Editor's note: This story has been updated with additional details.
Texas Southern University regents moved early Wednesday morning to terminate President Austin Lane — who was abruptly suspended from his post in January — for failing to report allegations of fraud in the university admissions process and directing a former law school dean to “engage in acts that violate university policy,” among other contract violations.
A lengthy notice read after the regents emerged from a five-hour, closed-door meeting also said Lane “directed excessive entertainment expenses to be paid through the TSU Foundation rather than the university entertainment expenses reimbursement process,” which requires board approval.
Regents gave Lane 30 days to "cure" the allegations "if cure can be made." At a hearing before the board of regents, Lane will be "given the opportunity to demonstrate any error in fact contained in this notice" or "evidence of cure," the statement said.
Lane, who attended the meeting, told the Houston Chronicle the allegations are false and accused the board of mismanagement and "trying to make sure they do my job."
"They didn’t mention anything that links anything to myself or any of my administration team. You didn’t hear one fact that they were able to prove with anything they said today," he said.
Lane told a Houston television station, "My reputation and track record speak for themselves, and we have done it the right way, even in the face of adversity."
The motion to terminate passed in a 6-1 vote shortly after midnight. Outraged supporters of Lane in the audience interjected frequently as the notice of termination for cause was read.
It was later posted online.
In the four-page letter, Lane is accused of failing to report that a former official improperly helped students gain admittance or get scholarships to attend the law school — once, in exchange for $14,000 in cash. The official, then an assistant dean of law school admissions and financial aid, resigned in lieu of termination.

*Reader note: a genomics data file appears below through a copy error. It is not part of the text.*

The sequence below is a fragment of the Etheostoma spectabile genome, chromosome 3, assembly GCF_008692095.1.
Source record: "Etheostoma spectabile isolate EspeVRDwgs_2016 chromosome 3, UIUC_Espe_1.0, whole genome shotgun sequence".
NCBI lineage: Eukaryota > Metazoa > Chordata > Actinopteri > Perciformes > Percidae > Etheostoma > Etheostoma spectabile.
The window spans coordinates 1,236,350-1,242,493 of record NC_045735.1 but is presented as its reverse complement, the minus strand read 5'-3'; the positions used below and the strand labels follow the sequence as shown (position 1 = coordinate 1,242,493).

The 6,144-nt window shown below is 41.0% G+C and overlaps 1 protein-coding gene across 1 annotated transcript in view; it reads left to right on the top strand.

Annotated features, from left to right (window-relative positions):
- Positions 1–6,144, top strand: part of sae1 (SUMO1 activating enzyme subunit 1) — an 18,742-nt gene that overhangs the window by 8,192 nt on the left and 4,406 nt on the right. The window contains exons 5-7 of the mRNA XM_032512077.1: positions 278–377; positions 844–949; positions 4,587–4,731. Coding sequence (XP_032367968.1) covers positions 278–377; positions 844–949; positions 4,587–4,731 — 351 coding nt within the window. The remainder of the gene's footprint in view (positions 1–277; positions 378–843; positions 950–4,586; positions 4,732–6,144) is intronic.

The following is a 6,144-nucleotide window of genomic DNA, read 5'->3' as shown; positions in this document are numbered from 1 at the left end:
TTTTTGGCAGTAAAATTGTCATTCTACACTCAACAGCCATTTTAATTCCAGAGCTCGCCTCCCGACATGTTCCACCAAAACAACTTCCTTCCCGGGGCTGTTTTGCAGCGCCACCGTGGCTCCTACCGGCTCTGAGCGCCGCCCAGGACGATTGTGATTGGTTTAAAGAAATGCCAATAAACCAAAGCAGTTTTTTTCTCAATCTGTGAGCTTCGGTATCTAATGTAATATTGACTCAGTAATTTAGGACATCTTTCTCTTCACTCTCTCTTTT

Lane "and/or your subordinate" allowed one of those students to enter another university graduate program that he was not qualified for and had not submitted an application to attend, the notice says.
Lane is also accused of obstructing an internal investigation into the admissions improprieties, according to the letter.
"A consequence of your actions, and in particular the dishonesty, misrepresentation, material omission, and intentional concealment aspects of your conduct, is injury to the trust placed in you by the Board to manage and lead the university on a day to day basis," the notice says.
Lane has headed Texas Southern, one of the country’s largest historically black colleges, since 2016.
Regents provided no explanation when they placed Lane on paid administrative leave Jan. 10. A statement issued then said only that the regents were “committed to ensuring all activities at the university are conducted in an ethical and transparent manner in accordance with the university's mission, vision and values.”
Chief Financial Officer Kenneth Huewitt was appointed acting president that day.
After being criticized by a member of the board for not giving Lane a chance to defend himself before suspending him, the regents released another statement Jan. 17, seeming to connect Lane’s ouster to previously disclosed problems with Texas Southern’s admissions process, though it did not explicitly tie Lane to the improprieties.
Instead, it said the board notified Lane in October that regents, the chief internal auditor and “external Board counsel” had contacted local law enforcement after confirming there had been problems with the admissions process. The auditor, a third-party investigator, and “special board employment counsel, and/or external board counsel” interviewed Lane and his executive management team, the statement said. Lane was asked to meet with regents at two special called meetings and was interviewed again later by the chief internal auditor and the board’s employment counsel.
Regents met with the chief internal auditor, independent counsel and third-party investigators for about seven hours the day Lane was suspended, the statement says.
“As the investigation continues, we urge everyone in our TSU community to comply with University policies and internal audit and litigation risk management protocols; and we will continue to cooperate with the independent investigations by law enforcement,” the Jan. 17 statement said. It’s unclear what investigations it’s referring to.
The board said in November that it had launched a comprehensive review of the university’s admissions processes and was cooperating with investigators.
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